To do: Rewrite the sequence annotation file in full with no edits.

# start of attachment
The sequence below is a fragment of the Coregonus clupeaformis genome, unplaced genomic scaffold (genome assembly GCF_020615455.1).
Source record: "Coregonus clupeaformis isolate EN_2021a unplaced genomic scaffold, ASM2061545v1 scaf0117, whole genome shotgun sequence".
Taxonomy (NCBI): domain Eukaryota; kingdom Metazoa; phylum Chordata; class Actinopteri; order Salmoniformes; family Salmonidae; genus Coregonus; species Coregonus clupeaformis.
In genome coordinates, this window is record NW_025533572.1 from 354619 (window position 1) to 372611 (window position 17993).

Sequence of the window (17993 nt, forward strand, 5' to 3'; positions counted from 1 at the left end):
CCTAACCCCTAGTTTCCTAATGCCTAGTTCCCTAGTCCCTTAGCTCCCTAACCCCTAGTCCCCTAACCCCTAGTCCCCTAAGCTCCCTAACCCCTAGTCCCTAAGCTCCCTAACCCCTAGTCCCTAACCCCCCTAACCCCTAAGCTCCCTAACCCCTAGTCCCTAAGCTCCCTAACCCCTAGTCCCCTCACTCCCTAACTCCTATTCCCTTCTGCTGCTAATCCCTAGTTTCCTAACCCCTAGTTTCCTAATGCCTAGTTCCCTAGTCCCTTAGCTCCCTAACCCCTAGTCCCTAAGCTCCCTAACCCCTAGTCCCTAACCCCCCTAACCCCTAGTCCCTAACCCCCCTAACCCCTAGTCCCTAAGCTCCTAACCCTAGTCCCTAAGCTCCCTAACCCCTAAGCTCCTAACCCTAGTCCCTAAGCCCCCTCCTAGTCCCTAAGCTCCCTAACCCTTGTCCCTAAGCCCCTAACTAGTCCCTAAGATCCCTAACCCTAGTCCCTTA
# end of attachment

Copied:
The sequence below is a fragment of the Coregonus clupeaformis genome, unplaced genomic scaffold (genome assembly GCF_020615455.1).
Source record: "Coregonus clupeaformis isolate EN_2021a unplaced genomic scaffold, ASM2061545v1 scaf0117, whole genome shotgun sequence".
Taxonomy (NCBI): domain Eukaryota; kingdom Metazoa; phylum Chordata; class Actinopteri; order Salmoniformes; family Salmonidae; genus Coregonus; species Coregonus clupeaformis.
In genome coordinates, this window is record NW_025533572.1 from 354619 (window position 1) to 372611 (window position 17993).

Sequence of the window (17993 nt, forward strand, 5' to 3'; positions counted from 1 at the left end):
CCTAACCCCTAGTTTCCTAATGCCTAGTTCCCTAGTCCCTTAGCTCCCTAACCCCTAGTCCCCTAACCCCTAGTCCCCTAAGCTCCCTAACCCCTAGTCCCTAAGCTCCCTAACCCCTAGTCCCTAACCCCCCTAACCCCTAAGCTCCCTAACCCCTAGTCCCTAAGCTCCCTAACCCCTAGTCCCCTCACTCCCTAACTCCTATTCCCTTCTGCTGCTAATCCCTAGTTTCCTAACCCCTAGTTTCCTAATGCCTAGTTCCCTAGTCCCTTAGCTCCCTAACCCCTAGTCCCTAAGCTCCCTAACCCCTAGTCCCTAACCCCCCTAACCCCTAGTCCCTAACCCCCCTAACCCCTAGTCCCTAAGCTCCTAACCCTAGTCCCTAAGCTCCCTAACCCCTAAGCTCCTAACCCTAGTCCCTAAGCCCCCTCCTAGTCCCTAAGCTCCCTAACCCTTGTCCCTAAGCCCCTAACTAGTCCCTAAGATCCCTAACCCTAGTCCCTTA